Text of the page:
Interaction Between Endoglin and GIPC—The endoglin cytoplasmic domain contains several potential binding sites for signal transducing proteins, including zyxin, zyxin related protein-1, and the recently reported recognition motif for β-arrestin2 (27–29). In addition, the extreme C terminus contains a conserved type I PDZ binding domain with a consensus sequence of X(S/T)X(V/L), which is shared by the closely related TGF-β superfamily co-receptor, the type III TGF-β receptor (TβRIII) (30, 31) (Fig. 1A), and several other transmembrane receptors including the co-receptors neuropilin-1 and syndecan-4. In these receptors this motif has been demonstrated to mediate the interaction with the PDZ domain-containing protein, GIPC, which functions to regulate, at least in part, their cell surface expression. To investigate whether endoglin might interact with GIPC in endothelial cells, we performed co-immunoprecipitation studies in endoglin-null mouse embryonic endothelial cell line (MEECs, denoted endo-/-). HA epitope-tagged wild-type endoglin (endoglin-L) and an HA epitope-tagged endoglin mutant in which the last three C-terminal residues are truncated (ΔSMA, denoted endoglin-Del, Fig. 1A) were tested for their ability to bind GIPC. While immunoprecipitation of GIPC resulted in the co-immunoprecipitation of endoglin-L, endoglin-Del did not co-immunoprecipitate with of GIPC (Fig. 1B, compare lane 3 versus lane 2). In a reciprocal experiment, immunoprecipitation of endoglin-L, but not endoglin-Del, resulted in the co-immunoprecipitation of GIPC (Fig. 1C, compare lane 3 versus lane 2). Taken together, these studies support an interaction between endoglin and GIPC mediated by the class I PDZ binding motif in the cytoplasmic domain of endoglin.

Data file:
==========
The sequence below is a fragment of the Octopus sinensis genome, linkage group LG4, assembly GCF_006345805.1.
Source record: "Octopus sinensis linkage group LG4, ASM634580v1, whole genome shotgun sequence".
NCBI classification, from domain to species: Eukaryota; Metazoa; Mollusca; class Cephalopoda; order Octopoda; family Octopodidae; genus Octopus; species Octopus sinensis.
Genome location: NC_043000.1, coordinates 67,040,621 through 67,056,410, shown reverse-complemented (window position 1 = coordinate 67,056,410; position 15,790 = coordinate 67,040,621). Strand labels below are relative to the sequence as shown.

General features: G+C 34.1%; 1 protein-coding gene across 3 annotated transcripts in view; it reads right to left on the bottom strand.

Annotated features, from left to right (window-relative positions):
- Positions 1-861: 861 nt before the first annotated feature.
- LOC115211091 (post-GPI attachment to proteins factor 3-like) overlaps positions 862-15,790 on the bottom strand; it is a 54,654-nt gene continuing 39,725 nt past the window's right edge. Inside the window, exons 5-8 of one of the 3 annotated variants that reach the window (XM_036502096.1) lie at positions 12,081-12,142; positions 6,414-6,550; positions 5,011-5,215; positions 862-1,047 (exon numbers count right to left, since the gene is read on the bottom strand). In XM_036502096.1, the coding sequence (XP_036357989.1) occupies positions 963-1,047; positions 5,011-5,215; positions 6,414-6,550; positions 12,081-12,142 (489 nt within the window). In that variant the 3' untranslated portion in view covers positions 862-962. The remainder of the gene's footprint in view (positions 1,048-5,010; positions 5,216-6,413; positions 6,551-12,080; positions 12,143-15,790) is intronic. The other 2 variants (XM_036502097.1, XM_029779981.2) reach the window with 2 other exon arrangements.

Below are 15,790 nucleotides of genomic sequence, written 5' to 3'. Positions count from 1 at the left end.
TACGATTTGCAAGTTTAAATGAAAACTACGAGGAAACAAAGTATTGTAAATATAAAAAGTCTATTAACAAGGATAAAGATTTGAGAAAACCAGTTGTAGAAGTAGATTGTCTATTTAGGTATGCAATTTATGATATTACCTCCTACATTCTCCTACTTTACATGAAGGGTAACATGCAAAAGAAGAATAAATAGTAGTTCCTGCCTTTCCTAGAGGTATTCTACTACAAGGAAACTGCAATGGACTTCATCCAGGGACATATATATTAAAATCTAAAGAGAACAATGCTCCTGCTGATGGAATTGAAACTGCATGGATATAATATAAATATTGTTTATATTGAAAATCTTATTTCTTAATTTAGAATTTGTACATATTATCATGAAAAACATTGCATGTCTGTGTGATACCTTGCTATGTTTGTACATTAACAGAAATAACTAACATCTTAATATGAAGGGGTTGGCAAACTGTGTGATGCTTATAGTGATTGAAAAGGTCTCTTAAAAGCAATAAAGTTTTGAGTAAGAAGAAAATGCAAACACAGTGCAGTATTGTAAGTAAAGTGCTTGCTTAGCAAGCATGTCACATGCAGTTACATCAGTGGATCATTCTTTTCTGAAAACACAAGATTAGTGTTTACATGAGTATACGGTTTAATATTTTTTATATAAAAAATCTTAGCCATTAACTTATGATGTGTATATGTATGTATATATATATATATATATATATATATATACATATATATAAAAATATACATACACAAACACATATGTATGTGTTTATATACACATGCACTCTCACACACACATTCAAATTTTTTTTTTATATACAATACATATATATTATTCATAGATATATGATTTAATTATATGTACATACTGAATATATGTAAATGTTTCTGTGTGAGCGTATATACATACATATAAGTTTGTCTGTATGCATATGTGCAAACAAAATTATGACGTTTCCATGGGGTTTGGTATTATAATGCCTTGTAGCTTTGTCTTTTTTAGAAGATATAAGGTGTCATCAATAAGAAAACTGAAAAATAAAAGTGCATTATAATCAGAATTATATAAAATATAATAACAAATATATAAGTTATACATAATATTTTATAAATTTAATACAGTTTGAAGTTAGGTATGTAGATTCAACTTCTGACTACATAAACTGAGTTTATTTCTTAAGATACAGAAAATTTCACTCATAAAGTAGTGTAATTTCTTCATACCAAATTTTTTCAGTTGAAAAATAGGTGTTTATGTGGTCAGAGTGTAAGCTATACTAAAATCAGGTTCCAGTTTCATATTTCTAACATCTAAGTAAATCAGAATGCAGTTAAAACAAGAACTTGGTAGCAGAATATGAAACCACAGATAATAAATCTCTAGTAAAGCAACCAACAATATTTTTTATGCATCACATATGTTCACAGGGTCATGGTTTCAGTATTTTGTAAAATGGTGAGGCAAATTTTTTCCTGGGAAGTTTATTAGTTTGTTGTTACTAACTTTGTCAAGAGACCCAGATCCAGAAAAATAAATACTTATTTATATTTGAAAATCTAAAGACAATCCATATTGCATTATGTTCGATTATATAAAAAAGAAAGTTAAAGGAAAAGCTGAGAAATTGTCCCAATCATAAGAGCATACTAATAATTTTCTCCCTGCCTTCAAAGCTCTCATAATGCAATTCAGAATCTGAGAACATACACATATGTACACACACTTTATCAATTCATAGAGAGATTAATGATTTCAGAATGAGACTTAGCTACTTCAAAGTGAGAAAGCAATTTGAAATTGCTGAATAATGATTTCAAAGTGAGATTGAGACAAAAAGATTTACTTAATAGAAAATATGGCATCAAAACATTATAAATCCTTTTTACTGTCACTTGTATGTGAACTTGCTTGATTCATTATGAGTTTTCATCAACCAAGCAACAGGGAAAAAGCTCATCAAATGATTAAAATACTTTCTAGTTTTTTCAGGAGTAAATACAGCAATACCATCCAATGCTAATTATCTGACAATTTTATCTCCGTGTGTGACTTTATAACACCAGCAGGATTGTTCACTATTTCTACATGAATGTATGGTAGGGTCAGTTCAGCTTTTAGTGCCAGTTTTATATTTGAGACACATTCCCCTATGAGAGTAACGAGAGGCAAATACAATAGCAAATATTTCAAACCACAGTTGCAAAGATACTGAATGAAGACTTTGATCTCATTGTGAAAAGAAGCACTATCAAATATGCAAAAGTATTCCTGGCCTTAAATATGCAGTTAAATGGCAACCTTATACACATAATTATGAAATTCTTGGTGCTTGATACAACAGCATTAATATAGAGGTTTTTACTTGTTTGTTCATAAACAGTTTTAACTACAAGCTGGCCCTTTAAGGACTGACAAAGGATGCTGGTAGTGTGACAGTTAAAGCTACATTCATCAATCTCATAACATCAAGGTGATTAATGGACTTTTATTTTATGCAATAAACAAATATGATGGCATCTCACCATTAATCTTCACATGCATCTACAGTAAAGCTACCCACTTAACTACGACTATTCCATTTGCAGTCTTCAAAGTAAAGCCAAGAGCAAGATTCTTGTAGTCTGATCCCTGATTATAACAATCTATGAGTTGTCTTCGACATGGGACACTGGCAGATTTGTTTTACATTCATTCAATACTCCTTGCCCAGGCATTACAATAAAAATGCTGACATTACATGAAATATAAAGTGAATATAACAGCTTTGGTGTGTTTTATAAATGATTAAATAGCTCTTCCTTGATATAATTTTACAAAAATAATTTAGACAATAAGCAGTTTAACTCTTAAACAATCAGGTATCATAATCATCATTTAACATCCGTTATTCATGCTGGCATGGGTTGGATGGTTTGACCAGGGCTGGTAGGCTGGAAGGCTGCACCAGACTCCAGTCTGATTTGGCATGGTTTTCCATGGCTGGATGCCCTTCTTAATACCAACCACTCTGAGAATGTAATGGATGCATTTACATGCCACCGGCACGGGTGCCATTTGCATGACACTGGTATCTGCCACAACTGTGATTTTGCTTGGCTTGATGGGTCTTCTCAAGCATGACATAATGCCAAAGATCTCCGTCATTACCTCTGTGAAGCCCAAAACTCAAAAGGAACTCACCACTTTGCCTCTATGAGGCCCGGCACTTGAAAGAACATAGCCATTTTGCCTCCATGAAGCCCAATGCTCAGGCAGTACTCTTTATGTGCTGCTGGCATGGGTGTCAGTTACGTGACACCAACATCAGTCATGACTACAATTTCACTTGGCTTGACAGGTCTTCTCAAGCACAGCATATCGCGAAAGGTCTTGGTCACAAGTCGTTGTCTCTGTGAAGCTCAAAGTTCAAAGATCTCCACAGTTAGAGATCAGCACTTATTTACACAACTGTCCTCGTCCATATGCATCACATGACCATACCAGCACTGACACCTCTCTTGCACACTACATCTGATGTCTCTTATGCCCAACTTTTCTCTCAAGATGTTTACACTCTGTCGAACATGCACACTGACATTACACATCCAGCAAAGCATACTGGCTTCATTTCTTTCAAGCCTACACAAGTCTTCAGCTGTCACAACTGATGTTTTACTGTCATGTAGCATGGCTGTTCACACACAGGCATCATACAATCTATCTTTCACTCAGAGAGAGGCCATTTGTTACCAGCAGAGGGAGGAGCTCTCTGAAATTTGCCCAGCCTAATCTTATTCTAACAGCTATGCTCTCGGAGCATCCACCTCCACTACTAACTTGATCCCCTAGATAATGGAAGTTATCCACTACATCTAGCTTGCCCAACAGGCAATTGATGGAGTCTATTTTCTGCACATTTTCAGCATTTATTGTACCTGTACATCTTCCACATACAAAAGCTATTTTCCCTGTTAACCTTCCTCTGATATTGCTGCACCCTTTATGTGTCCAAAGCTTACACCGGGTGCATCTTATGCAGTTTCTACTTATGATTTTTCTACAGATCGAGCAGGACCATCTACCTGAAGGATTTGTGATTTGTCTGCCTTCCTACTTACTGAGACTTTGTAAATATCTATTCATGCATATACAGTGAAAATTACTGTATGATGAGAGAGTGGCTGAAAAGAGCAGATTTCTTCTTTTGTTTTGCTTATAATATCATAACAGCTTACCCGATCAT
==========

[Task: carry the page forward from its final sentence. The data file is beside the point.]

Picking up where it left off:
Subcellular Distribution of Endoglin and GIPC—The interaction between endoglin and GIPC was examined next in the context of their subcellular distribution. In endo-/- MEECs, a GFP fusion protein of GIPC was diffusely localized in the nucleus and cytoplasm (Fig. 2A), while endoglin-L had more prominent steady-state membrane localization (Fig. 2B) than endoglin-Del (Fig. 2C). When GIPC was co-expressed with endoglin-L, some of the GIPC localized to distinct clusters at or near the plasma membrane (Fig. 2D, compared with panels A or G), where it co-localized with endoglin-L (Fig. 2, E and F) irrespective of TGFβ1 stimulation (data not shown). In contrast, when GIPC was co-expressed with endoglin-Del, there was no alteration in GIPC localization (Fig. 2G, compared with 2A) and no co-localization of GIPC with endoglin-Del (Fig. 2, H and I, merged image). These studies suggest that endoglin recruits GIPC to distinct parts of the plasma membrane through its PDZ binding motif in its cytoplasmic domain in a TGFβ-independent manner.